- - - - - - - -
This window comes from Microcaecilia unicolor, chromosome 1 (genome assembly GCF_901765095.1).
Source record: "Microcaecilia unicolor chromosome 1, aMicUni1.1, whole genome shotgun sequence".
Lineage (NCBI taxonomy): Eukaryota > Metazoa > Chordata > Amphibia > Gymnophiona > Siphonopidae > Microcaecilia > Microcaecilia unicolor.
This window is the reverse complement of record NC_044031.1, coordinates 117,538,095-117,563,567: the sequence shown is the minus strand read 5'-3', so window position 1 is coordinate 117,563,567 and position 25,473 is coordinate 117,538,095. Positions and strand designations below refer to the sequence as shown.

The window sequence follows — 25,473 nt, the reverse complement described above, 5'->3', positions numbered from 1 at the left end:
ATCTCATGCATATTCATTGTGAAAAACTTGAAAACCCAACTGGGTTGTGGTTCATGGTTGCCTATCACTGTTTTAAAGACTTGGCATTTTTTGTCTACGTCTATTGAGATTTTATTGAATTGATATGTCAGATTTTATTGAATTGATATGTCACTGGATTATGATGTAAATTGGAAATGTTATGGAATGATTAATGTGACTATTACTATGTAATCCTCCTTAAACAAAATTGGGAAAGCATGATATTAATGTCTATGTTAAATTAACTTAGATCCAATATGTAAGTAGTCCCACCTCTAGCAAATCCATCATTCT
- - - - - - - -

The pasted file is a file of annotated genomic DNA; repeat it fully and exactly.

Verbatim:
This window comes from Microcaecilia unicolor, chromosome 1 (genome assembly GCF_901765095.1).
Source record: "Microcaecilia unicolor chromosome 1, aMicUni1.1, whole genome shotgun sequence".
Lineage (NCBI taxonomy): Eukaryota > Metazoa > Chordata > Amphibia > Gymnophiona > Siphonopidae > Microcaecilia > Microcaecilia unicolor.
This window is the reverse complement of record NC_044031.1, coordinates 117,538,095-117,563,567: the sequence shown is the minus strand read 5'-3', so window position 1 is coordinate 117,563,567 and position 25,473 is coordinate 117,538,095. Positions and strand designations below refer to the sequence as shown.

The window sequence follows — 25,473 nt, the reverse complement described above, 5'->3', positions numbered from 1 at the left end:
ATCTCATGCATATTCATTGTGAAAAACTTGAAAACCCAACTGGGTTGTGGTTCATGGTTGCCTATCACTGTTTTAAAGACTTGGCATTTTTTGTCTACGTCTATTGAGATTTTATTGAATTGATATGTCAGATTTTATTGAATTGATATGTCACTGGATTATGATGTAAATTGGAAATGTTATGGAATGATTAATGTGACTATTACTATGTAATCCTCCTTAAACAAAATTGGGAAAGCATGATATTAATGTCTATGTTAAATTAACTTAGATCCAATATGTAAGTAGTCCCACCTCTAGCAAATCCATCATTCT